Now, if Freddy Adu, an American, becomes the best player in the world AND leads the American men to a World Cup Title, soccer will undoubtedly get a boost in this country. However, while it might rival hockey's popularity, it will not make it to the big time (top three) in the US until there are more than 2.2 goals per game. While you might love soccer just the way it is, it really is as simple as that.
Sorry, soccer fans, your sport has a long uphill battle for popularity in the US. As long as soccer remains very popular worldwide (which seems very likely), FIFA will make no major rule changes. And without major rules changes there will be no significant increase in scoring, which of course, will prevent soccer from becoming popular in the US. Unless, of course, Major League Soccer wants to play by different rules than FIFA, which seems very unlikely.
Soccer organizations and their fans are very much like MLB and its fans in regard to tradition and their resistance to change. Tradition has it place in everything in our society, including sports; but there is always a balancing act between the sacredness of tradition and the improvements that change can make. And soccer needs to make some changes to create more scoring if it really wants to make it in the US.
I am less resistant to change than baseball and soccer fans, so let me make a few suggestions to improve soccer. First, get rid of the rule that limits substitutions to three per game. I see no reason not to allow unlimited substitutions, just as in American football and basketball (my two favorite sports to watch). Fresh bodies will result in faster, better play, and more action. It will probably increase the scoring a little, but only a little, though, since the defenders will also be fresher.
Second, have the official time on display for all to see. Currently, only the referee, who can add "injury time" to the official time, is the only one who knows how much exact time is left. This is nothing short of moronic. It takes some of the suspense away from the fans in a close game, and also affects the ability of the players to strategize near the end of the game.
Third, allow the players to use their hands. OK, I am kidding. I am just preparing you for my third suggestion. You ready? Here goes: get rid of the unnecessary offside rule. Soccer/football purists, please hear me out. I have researched the subject and I am convinced more than ever that it is the way to go.
Originally (1856/1863), the offside rule did not let the attacking player touch the ball "unless there are more than three of the other side before him."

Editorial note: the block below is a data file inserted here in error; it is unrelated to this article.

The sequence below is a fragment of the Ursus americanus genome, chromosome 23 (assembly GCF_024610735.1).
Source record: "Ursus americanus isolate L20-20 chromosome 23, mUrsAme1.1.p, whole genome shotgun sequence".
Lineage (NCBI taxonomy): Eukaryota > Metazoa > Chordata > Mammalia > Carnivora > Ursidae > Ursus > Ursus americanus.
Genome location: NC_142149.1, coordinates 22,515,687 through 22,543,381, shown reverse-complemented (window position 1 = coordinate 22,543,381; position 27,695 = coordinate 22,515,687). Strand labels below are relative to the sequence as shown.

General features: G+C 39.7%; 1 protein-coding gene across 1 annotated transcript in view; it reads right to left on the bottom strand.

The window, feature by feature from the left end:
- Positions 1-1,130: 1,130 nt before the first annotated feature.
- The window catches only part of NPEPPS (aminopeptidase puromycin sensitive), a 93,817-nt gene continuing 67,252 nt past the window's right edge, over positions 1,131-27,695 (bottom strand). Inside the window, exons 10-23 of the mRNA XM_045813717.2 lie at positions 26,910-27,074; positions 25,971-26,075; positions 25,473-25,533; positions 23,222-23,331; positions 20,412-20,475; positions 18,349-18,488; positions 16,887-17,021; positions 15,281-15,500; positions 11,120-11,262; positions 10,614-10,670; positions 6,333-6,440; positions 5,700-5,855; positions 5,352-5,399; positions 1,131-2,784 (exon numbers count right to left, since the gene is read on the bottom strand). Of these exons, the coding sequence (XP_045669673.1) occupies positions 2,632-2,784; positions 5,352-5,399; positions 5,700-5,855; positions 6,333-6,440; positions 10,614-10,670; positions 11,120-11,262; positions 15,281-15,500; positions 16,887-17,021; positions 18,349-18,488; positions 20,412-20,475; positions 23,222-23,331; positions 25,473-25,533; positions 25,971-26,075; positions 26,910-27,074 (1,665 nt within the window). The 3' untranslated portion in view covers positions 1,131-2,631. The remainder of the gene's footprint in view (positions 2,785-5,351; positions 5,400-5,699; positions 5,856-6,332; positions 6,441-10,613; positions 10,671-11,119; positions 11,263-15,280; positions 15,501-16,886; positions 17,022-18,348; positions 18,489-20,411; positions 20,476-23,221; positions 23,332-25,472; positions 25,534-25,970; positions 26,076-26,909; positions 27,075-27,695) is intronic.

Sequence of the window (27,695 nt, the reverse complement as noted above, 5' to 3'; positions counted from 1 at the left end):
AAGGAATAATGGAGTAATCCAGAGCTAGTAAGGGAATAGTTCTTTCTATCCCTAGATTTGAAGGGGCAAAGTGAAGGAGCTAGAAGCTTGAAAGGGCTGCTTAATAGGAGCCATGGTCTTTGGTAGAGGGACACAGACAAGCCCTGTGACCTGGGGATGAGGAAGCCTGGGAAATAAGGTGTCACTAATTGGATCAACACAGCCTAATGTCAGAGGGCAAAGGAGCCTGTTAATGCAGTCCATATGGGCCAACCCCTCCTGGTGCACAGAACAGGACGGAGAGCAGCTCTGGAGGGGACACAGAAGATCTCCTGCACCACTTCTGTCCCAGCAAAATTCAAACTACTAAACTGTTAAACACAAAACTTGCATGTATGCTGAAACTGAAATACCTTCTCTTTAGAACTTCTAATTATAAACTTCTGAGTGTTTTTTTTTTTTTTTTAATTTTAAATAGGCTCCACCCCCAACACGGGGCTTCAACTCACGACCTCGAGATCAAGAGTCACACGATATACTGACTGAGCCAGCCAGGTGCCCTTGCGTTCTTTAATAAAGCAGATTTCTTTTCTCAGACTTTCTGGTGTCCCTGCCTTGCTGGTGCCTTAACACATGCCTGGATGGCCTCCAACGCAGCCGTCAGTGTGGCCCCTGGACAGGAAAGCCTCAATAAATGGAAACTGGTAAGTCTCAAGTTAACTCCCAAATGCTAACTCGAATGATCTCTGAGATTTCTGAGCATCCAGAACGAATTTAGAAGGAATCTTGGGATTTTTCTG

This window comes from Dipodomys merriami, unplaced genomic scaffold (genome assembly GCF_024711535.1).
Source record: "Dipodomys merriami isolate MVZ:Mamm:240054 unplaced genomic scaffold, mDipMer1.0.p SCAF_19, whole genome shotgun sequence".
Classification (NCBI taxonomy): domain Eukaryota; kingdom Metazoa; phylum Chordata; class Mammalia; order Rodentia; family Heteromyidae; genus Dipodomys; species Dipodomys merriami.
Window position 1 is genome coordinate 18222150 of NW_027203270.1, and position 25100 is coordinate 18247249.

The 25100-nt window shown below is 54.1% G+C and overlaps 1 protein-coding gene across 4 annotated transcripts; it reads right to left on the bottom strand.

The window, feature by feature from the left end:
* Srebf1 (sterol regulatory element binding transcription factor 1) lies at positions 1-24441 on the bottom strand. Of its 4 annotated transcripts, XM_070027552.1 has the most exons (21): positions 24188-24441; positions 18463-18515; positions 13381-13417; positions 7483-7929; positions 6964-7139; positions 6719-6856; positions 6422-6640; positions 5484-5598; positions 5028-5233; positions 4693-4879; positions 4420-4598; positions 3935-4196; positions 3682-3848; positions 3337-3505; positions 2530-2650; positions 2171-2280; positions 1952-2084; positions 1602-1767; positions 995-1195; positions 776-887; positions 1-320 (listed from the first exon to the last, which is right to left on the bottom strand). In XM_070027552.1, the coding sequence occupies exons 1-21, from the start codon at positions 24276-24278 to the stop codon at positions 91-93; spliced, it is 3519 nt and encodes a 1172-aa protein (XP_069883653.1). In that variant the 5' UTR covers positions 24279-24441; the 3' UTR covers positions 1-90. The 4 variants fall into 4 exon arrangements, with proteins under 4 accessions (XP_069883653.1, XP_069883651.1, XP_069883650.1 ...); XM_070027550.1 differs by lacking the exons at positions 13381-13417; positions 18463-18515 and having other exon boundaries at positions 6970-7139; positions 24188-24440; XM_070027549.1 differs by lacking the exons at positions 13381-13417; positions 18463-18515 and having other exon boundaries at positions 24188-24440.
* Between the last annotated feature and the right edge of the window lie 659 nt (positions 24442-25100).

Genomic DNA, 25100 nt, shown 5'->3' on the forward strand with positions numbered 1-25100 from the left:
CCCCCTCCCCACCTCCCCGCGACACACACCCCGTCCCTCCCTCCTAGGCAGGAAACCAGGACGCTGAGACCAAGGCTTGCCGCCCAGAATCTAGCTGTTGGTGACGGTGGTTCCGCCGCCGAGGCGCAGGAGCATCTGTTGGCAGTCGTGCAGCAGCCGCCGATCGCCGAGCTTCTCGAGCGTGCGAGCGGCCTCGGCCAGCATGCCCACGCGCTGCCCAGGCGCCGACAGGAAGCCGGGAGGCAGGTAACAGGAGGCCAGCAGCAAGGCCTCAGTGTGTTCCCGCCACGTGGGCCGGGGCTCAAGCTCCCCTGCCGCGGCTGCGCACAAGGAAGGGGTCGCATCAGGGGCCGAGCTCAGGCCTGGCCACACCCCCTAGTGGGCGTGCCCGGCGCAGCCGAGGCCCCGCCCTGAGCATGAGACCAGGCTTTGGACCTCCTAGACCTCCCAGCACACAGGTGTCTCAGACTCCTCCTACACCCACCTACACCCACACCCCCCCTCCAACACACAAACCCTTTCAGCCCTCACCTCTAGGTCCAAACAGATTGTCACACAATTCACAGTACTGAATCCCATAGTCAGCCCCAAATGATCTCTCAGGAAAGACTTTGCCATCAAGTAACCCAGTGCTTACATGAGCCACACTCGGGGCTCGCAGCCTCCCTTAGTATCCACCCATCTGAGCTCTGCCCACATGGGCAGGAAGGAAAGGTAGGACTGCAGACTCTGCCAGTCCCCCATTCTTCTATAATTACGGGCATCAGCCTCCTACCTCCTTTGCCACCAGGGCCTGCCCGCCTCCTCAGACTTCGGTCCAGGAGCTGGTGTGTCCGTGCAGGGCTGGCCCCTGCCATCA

In the 1870s, after much discussion between clubs, it was changed to only three defenders. Then in 1925, it was changed to two defenders and an immediate increase is scoring resulted (from 4700 goals to 6373—a 36 percent increase.) Hmm. Of course, you would have to limit the offside to, say, two players, who are offside—otherwise a team could pack of a bunch of players in front of the goal keeper.
I know soccer purists hate this suggestion, because they claim it will ruin the quality of the game. You should be aware that the purists said the same thing back in 1925 when they changed the rule from three to two defenders; but from what I have read, this turned out not to be true. The only thing that happened to this sacred game is that more scoring resulted. Hmmm.
Hence, I find their objections very unconvincing—especially with my suggestion where I would limit it to two players even on direct or corner kicks. There would be more excitement, more action, more fast breaks, and most importantly, more scoring. I played soccer in high school and I tried to watch games in the last 3 World Cups. Even the Brazilian men were, for the most part, boring. Some of the games were unbearable, and I love all sports.
Please, if you want soccer to EVER be popular in the US, get rid of the unnecessary offside rule. Or make the goals bigger—anything to increase the scoring to make it an exciting sport and not a chess match. I love chess, but it is not a sport and I do not find it exciting to watch. And for the typical American sports viewer, a 0-0-soccer game is not exciting to watch and I highly doubt that it ever will be.